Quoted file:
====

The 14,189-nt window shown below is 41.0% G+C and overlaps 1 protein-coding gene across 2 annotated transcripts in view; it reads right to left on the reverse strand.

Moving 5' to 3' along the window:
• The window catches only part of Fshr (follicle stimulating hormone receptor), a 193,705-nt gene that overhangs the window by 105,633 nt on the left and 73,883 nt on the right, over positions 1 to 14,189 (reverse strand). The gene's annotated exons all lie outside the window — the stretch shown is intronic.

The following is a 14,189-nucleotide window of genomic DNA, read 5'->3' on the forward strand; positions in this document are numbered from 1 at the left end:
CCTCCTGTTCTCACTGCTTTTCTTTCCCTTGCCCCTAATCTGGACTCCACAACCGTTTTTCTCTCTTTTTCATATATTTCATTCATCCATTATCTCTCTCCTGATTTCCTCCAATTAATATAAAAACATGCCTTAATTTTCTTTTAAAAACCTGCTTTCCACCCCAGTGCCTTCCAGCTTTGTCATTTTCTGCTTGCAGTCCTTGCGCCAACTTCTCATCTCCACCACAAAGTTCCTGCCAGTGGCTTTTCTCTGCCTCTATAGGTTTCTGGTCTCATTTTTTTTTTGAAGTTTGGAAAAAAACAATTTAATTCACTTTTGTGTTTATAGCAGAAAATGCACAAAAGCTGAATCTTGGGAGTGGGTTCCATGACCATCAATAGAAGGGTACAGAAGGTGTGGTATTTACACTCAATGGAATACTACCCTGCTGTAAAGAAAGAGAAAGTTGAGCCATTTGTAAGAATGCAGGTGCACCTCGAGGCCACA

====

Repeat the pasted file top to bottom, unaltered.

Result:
The 14,189-nt window shown below is 41.0% G+C and overlaps 1 protein-coding gene across 2 annotated transcripts in view; it reads right to left on the reverse strand.

Moving 5' to 3' along the window:
• The window catches only part of Fshr (follicle stimulating hormone receptor), a 193,705-nt gene that overhangs the window by 105,633 nt on the left and 73,883 nt on the right, over positions 1 to 14,189 (reverse strand). The gene's annotated exons all lie outside the window — the stretch shown is intronic.

The following is a 14,189-nucleotide window of genomic DNA, read 5'->3' on the forward strand; positions in this document are numbered from 1 at the left end:
CCTCCTGTTCTCACTGCTTTTCTTTCCCTTGCCCCTAATCTGGACTCCACAACCGTTTTTCTCTCTTTTTCATATATTTCATTCATCCATTATCTCTCTCCTGATTTCCTCCAATTAATATAAAAACATGCCTTAATTTTCTTTTAAAAACCTGCTTTCCACCCCAGTGCCTTCCAGCTTTGTCATTTTCTGCTTGCAGTCCTTGCGCCAACTTCTCATCTCCACCACAAAGTTCCTGCCAGTGGCTTTTCTCTGCCTCTATAGGTTTCTGGTCTCATTTTTTTTTTGAAGTTTGGAAAAAAACAATTTAATTCACTTTTGTGTTTATAGCAGAAAATGCACAAAAGCTGAATCTTGGGAGTGGGTTCCATGACCATCAATAGAAGGGTACAGAAGGTGTGGTATTTACACTCAATGGAATACTACCCTGCTGTAAAGAAAGAGAAAGTTGAGCCATTTGTAAGAATGCAGGTGCACCTCGAGGCCACA